That model predicted that global temperature between 1988 and 1997 would rise by 0.45°C (Figure 1). Figure 2 compares this to the observed temperature changes from three independent sources. Ground‐​based temperatures from the IPCC show a rise of 0.11°C, or more than four times less than Hansen predicted. Lower atmosphere temperatures measured by ascending thermistors on weather balloons show a decline of 0.36°C and satellites measuring the same layer (our only truly global measure) showed a decline of 0.24°C.

The forecast made in 1988 was an astounding failure, and IPCC’s 1990 statement about the realistic nature of these projections was simply wrong.

This failure did not surprise me. On a 100 year time scale, the models were predicting a warming of about 1.5° by 1988. The observed change was 0.5°C. That the models continued to fail in the last ten years at the rate that they were failing in the previous century was strong evidence for my original thesis. How much might we have saved, including the notorious Kyoto Protocol, if we had just listened to nature instead of a manmade computer?

By 1995, in its second full Assessment of climate change, the IPCC admitted the validity of its critics’ position: “When increases in greenhouse gases only are taken into account…most [climate models] produce a greater mean warming than has been observed to date, unless a lower climate sensitivity [to the greenhouse effect] is used…There is growing evidence that increases in sulfate aerosols are partially counteracting the [warming] due to increases in greenhouse gases.”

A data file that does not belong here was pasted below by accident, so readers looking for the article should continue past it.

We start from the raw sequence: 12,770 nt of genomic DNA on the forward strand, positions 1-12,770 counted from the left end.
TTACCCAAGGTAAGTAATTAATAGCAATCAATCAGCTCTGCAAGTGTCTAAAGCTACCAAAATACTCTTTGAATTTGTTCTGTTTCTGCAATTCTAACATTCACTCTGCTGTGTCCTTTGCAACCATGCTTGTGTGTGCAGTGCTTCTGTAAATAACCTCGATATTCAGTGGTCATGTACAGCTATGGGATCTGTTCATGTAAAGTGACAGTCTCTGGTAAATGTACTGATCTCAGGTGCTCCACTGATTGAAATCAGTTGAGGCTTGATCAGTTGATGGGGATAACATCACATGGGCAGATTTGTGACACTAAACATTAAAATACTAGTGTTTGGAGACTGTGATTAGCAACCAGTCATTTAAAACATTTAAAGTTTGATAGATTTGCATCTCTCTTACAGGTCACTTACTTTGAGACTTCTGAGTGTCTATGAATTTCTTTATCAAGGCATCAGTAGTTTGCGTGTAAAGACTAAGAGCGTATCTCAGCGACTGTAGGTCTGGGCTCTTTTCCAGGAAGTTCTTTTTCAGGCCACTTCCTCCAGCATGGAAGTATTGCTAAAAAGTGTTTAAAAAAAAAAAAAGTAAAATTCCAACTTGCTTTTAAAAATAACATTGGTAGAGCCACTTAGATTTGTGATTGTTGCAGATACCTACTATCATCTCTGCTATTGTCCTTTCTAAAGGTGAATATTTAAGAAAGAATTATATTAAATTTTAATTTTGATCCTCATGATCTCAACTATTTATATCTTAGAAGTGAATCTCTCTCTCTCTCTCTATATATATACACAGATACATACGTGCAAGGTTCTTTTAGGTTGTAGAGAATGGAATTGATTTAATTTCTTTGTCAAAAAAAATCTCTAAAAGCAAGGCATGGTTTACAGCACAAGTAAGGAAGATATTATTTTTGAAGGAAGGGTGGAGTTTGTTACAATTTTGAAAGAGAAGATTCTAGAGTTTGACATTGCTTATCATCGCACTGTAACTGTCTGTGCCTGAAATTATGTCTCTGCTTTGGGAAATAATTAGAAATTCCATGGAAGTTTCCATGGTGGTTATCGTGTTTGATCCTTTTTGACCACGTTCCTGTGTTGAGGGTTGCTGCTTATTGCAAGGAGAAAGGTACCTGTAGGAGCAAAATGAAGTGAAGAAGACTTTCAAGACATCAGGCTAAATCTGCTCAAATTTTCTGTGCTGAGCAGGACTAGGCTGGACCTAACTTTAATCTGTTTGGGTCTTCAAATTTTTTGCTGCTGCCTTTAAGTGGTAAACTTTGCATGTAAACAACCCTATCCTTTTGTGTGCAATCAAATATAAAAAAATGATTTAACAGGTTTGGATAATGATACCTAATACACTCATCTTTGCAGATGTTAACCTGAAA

IPCC is presenting two alternative hypotheses: Either the base warming was simply overestimated, or, some other anthropogenerated emission is preventing the warming from being observed. IPCC omitted a third source for the error: Perhaps the greenhouse gases were not increasing at the projected rate.

As evidence comes in, the first and third reasons appear to be carrying the day. The direct warming effect of carbon dioxide was overestimated (Myhre et al., 1998). Carbon dioxide is not accumulating in the atmosphere at even the lowest rate estimated by IPCC in 1992 (Hansen et al., 1998), and the the second most important greenhouse emission, methane, began to decrease its rate of increase in 1981 (Etheridge et al., 1998), some 15 years before the recent IPCC report that projects an increased rate of emissions for the next 50 years.

Only the sulfate hypothesis allows the exaggerated notion of climate change any credibility. It is not surprising that this is the one that IPCC continues to champion because it raises the spectre of “dangerous” interference in the climate system, which is what the Framework Convention on Climate Change was designed to prevent. If there is no “dangerous” interference, there is no need for the Convention, or the subsequent Kyoto Protocol, and the IPCC has failed in its mission. The U.N. General Assembly, more than ten years ago, directed the IPCC to provide the basis for the Convention.

Why did it not warm as predicted?

a. The sulfate hypothesis

Are sulfate aerosols responsible for the now‐​admitted dearth of warming? In previous testimony I have shown how poorly this argument stands the critical test of the data. Suffice it to say that the entire record of three dimensional atmospheric temperature does not appear consistent with this hypothesis. Instead of repeating that argument, I would simply point out that the southern half of the planet is virtually devoid of sulfates, and should have warmed at a prodigious and consistent rate for the last two decades. Unfortunately, we have very few longterm weather records from that half of the planet, and almost all come from the relatively uncommon landmasses. However, we do have nearly two decades of satellite data (Figure 3). They show a statistically significant decline in temperature‐​exactly the opposite to what the sulfate hypothesis predicts.